In Regard to the first of these issues, developers will undoubtedly be willing to pay runtimes for commercial Web application development tools if the tools are good enough. Tools like Oraywww and Web/Genera are important innovations, but clearly there's a lot of room for the Powersofts and Borlands of the world to provide more features, robustness, support, and training. Since such tools will presumably let you produce arbitrarily complex applications the second of the above issues becomes relevant. Tool vendors should be compensated for giving their customers the ability to build powerful, popular applications -- but what pricing model makes sense in the world of the Web? How, in general, can you gauge the value of a transaction? The answer's not obvious.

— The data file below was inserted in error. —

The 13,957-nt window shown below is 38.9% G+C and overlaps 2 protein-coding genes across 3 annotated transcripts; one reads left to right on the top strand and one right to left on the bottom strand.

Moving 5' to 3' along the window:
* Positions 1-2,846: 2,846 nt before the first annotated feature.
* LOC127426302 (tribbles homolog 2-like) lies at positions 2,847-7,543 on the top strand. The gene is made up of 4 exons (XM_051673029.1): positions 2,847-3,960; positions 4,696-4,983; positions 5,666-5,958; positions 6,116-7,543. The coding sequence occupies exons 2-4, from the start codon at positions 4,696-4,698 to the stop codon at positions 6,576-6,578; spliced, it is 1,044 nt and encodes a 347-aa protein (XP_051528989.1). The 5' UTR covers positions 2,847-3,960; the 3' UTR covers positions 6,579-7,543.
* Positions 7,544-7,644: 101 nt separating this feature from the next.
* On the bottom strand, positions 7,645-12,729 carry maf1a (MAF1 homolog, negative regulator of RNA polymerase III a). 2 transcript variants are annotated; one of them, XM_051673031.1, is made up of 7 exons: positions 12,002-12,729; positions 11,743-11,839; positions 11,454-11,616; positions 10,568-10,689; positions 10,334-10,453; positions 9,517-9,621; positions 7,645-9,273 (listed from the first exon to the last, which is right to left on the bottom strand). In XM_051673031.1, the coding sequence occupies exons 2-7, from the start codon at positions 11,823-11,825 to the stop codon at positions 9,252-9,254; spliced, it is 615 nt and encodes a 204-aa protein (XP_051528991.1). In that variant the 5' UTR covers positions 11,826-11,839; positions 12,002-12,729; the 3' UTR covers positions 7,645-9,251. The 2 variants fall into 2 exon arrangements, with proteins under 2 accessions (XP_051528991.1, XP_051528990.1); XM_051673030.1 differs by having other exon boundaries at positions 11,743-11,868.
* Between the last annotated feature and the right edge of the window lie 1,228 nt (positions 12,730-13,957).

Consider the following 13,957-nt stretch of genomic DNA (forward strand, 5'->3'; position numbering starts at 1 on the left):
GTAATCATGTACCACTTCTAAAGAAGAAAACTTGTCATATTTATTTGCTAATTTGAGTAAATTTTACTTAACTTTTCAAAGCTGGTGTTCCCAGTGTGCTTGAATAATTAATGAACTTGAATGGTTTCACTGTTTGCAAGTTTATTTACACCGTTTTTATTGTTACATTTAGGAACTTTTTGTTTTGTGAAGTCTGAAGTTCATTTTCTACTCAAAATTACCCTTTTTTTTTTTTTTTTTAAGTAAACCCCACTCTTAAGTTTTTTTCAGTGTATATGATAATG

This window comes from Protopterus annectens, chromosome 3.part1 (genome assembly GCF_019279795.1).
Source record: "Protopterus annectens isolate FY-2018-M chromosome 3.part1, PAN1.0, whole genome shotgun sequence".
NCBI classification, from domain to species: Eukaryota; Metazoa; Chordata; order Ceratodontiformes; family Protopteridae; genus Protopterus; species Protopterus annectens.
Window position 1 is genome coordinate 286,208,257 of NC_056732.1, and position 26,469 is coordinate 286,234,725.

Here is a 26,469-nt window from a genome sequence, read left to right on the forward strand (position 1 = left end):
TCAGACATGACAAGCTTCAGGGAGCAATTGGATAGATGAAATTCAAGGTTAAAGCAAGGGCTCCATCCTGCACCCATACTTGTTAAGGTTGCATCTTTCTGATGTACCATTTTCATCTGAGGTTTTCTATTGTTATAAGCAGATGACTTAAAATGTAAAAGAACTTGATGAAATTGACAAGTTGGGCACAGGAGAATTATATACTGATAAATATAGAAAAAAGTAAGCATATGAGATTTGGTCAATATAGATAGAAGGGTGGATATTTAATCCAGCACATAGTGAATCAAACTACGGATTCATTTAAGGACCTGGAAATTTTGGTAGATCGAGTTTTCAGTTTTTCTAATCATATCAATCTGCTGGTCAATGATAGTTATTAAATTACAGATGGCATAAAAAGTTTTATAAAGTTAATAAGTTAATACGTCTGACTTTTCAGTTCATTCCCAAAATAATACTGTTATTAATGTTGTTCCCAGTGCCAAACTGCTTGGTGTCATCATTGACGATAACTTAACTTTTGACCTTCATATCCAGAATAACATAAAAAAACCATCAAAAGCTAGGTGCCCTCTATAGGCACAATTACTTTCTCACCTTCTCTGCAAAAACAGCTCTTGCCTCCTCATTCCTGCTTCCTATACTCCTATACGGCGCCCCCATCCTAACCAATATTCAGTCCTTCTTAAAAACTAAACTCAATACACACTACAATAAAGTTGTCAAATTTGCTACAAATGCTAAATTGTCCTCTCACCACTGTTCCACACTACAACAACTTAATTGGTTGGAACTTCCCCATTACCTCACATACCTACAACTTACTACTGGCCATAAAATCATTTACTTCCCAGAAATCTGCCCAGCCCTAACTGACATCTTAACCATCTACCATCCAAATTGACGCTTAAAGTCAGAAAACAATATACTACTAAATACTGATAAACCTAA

The complexity of Web applications that you can build can be even greater if we look beyond HTML. As we discussed last month, the HTML/CGI paradigm has some fairly severe limitations on how it can be used to support client-server database applications. Tools that produce Java code, analogous to the many tools that produce C++ code, will soon appear, as will robust Java code libraries for querying relational databases -- analogous to Rogue Wave's DBtools.h++.